For a car to be chosen for the Pebble Beach Concours d’Elegance, it has to be exceptional. For a model to be given a class of its own at Pebble Beach, it has to exhibit design, technology and history on par with the finest cars ever created. This year, the BMW 507 joined the illustrious list of cars so celebrated, with six 507s—four production cars and two prototypes—given a prime spot along the cliffs above the grey Pacific Ocean.
One of those cars was the elusive number 70192, the car once owned by actress Ursula Andress, while another had been the prize possession of actor David Carradine. The 507s were some of the most glamorous cars of their day, owned by Hollywood royalty as well as the real thing: the King of Morocco had one, and so did Prince Rainier of Monaco. All 507s are special, and two of the six on display were more so than the rest. In addition to the four production cars wearing the familiar—and stunningly beautiful—bodywork by Albrecht Graf von Goertz, two prototypes showed competing visions by Giovanni Michelotti and Raymond Loewy. We’ll leave it to you to decide which of these cars is preferable—it might even be the Ernst Loof car that wasn’t at Pebble Beach, but which we’ve included here for perspective.
We’ve covered the origins of the 507 in previous issues of Bimmer; the most complete model history was authored by Ken Gross for issue #56. That article was written just before the English-language publication of Dr. Karlheinz Lange’s definitive model history for BMW Mobile Tradition, The legendary BMW 507, and thus it perpetuates a myth about the car’s origins.
As the former head of BMW’s powertrain division and the author of the seminal BMW Engines, Lange had unimpeded access to the BMW Archive, and his investigations reveal as incorrect the popular belief that the 507 was suggested to BMW by U.S. importer Max Hoffman. Lange presents evidence that the 507 project began instead in Munich, where BMW’s engineers and marketing staff began planning a sports car in March 1953.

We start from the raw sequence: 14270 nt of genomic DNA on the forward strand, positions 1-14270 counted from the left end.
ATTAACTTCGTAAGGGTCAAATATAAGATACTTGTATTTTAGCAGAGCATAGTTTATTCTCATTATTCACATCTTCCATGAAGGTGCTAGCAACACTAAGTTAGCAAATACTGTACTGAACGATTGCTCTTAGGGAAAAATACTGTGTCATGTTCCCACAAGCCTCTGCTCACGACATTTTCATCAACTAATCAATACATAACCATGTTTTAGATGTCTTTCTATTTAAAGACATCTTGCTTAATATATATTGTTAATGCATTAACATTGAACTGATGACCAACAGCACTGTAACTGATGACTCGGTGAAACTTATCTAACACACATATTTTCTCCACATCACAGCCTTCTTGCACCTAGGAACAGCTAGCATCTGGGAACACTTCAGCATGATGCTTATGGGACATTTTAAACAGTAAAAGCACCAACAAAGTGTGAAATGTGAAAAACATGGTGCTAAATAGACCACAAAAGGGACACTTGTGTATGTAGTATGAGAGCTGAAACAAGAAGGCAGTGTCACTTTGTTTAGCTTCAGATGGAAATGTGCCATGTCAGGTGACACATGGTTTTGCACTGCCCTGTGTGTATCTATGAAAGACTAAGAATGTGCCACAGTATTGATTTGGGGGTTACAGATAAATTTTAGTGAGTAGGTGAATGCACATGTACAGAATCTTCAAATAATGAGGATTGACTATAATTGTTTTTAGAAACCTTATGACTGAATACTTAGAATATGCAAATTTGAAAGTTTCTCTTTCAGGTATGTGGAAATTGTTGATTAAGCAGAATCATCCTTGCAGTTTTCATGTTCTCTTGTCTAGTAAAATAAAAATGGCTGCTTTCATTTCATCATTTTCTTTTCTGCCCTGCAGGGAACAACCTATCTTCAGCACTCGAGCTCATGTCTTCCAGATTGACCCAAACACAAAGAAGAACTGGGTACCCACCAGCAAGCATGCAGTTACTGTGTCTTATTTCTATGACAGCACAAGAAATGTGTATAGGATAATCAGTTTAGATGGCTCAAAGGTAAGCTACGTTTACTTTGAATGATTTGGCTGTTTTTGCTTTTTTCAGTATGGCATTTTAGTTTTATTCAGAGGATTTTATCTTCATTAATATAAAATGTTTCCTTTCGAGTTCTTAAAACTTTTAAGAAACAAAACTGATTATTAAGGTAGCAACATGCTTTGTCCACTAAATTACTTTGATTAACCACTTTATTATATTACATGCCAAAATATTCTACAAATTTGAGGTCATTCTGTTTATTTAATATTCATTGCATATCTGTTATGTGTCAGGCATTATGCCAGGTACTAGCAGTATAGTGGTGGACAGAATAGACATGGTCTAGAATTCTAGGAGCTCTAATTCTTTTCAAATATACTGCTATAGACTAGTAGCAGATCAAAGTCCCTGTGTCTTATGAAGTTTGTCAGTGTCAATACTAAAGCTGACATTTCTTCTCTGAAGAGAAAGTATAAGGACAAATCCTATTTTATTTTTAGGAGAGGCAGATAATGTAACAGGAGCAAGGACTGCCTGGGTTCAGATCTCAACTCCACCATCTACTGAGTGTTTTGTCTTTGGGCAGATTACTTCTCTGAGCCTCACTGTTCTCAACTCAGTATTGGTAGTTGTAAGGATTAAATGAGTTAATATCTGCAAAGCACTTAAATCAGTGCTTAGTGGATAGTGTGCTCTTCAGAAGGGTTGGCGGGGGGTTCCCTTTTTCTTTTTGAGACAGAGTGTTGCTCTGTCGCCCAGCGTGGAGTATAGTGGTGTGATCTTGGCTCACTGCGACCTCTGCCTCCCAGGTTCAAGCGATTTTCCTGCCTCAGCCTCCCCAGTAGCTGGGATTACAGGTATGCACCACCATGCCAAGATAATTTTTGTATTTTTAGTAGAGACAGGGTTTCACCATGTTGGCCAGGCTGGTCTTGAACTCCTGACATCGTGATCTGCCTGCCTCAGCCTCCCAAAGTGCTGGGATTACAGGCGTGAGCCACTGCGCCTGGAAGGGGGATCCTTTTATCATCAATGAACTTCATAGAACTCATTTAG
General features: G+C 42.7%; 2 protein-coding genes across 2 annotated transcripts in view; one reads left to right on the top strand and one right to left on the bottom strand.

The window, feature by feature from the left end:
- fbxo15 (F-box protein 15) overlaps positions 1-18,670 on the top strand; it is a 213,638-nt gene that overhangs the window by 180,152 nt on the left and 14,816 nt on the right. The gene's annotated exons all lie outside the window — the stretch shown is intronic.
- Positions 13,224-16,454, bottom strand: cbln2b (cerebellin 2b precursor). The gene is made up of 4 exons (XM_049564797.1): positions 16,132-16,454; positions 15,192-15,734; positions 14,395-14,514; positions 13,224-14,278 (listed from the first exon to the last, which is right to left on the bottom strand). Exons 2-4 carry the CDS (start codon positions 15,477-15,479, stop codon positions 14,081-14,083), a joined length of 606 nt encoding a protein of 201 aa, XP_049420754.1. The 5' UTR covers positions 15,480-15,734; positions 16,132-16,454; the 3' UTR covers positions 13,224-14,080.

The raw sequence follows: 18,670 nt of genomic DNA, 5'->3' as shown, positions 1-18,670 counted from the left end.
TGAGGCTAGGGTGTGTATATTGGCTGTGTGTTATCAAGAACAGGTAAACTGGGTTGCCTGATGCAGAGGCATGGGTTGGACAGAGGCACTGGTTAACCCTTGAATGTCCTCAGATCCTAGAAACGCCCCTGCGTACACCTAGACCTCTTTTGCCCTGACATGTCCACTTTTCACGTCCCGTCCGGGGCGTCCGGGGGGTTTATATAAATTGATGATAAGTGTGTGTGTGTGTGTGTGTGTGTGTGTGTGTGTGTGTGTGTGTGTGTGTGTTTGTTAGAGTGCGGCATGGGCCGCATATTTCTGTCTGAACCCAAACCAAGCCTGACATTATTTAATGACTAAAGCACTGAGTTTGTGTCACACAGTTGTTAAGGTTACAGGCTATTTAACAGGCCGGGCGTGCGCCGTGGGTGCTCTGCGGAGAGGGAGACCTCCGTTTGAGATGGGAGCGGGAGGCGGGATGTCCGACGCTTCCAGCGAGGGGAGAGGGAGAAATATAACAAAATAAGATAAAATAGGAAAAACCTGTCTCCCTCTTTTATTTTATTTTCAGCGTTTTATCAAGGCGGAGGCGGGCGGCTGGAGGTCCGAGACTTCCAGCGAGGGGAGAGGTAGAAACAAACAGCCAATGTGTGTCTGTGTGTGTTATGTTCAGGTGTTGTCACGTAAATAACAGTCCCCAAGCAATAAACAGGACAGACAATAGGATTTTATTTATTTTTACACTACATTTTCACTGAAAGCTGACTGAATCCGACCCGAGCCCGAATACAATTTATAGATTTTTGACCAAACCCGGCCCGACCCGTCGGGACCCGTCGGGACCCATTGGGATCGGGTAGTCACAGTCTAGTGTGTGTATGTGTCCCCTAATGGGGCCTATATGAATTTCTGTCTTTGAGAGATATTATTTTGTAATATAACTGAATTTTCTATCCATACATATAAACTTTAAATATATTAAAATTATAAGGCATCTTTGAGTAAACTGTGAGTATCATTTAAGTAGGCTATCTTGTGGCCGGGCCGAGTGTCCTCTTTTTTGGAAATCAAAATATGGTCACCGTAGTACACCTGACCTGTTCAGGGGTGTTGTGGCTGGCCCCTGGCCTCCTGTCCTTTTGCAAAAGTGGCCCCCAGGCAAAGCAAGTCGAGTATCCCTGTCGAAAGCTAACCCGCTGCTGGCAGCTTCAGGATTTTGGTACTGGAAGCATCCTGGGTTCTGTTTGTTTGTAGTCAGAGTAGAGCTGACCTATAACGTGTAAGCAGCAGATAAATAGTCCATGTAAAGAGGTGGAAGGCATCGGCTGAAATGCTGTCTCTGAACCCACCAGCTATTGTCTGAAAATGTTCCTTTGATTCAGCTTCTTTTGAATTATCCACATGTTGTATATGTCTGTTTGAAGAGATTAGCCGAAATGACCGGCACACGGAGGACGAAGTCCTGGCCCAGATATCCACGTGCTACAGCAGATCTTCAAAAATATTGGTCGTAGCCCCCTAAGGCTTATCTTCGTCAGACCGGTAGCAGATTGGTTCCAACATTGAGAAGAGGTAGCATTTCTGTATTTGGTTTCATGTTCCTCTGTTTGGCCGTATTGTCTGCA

A complete prototype known as the 503a was built that year to assess the viability of the project, and on March 1, 1954 the BMW board decided to build “an initial prototype of an open sports car.” Fritz Fiedler was given responsibility for the car’s construction, with its frame to be built in the test department run by Mr. Kermer and final assembly conducted by Ernst Loof at the Nürburgring development center (formerly Loof’s Veritas workshop).
As Dr. Lange writes, “The design department in Munich had already prepared preliminary drawings. The ‘blueprint for a 507a chassis’ is dated March 9, 1954.” Lange says it’s likely that Hoffman saw photos of the car for the first time in September 1954. He didn’t like it, and so went to Italy to investigate alternatives. Returning to the U.S., he met Goertz at the New York motor show and asked him to produce some sketches, which were sent to BMW at the end of October 1954. In September 1955, a 507 prototype (70002) with a body to Goertz’ design was shown at the Frankfurt IAA, and that’s the car that went into production in December 1956 as a 1957 model, and which the world knows today as the BMW 507.
Its high price rendered it a failure in the marketplace, and only 254 cars were built before the last one left the Munich factory in December 1959. Though Hoffman had expected to sell around 2,000 examples in the U.S., only 41 cars were delivered as new to this country. Most remained in Europe, with Germany, Italy, France and Switzerland constituting the largest markets for 507s.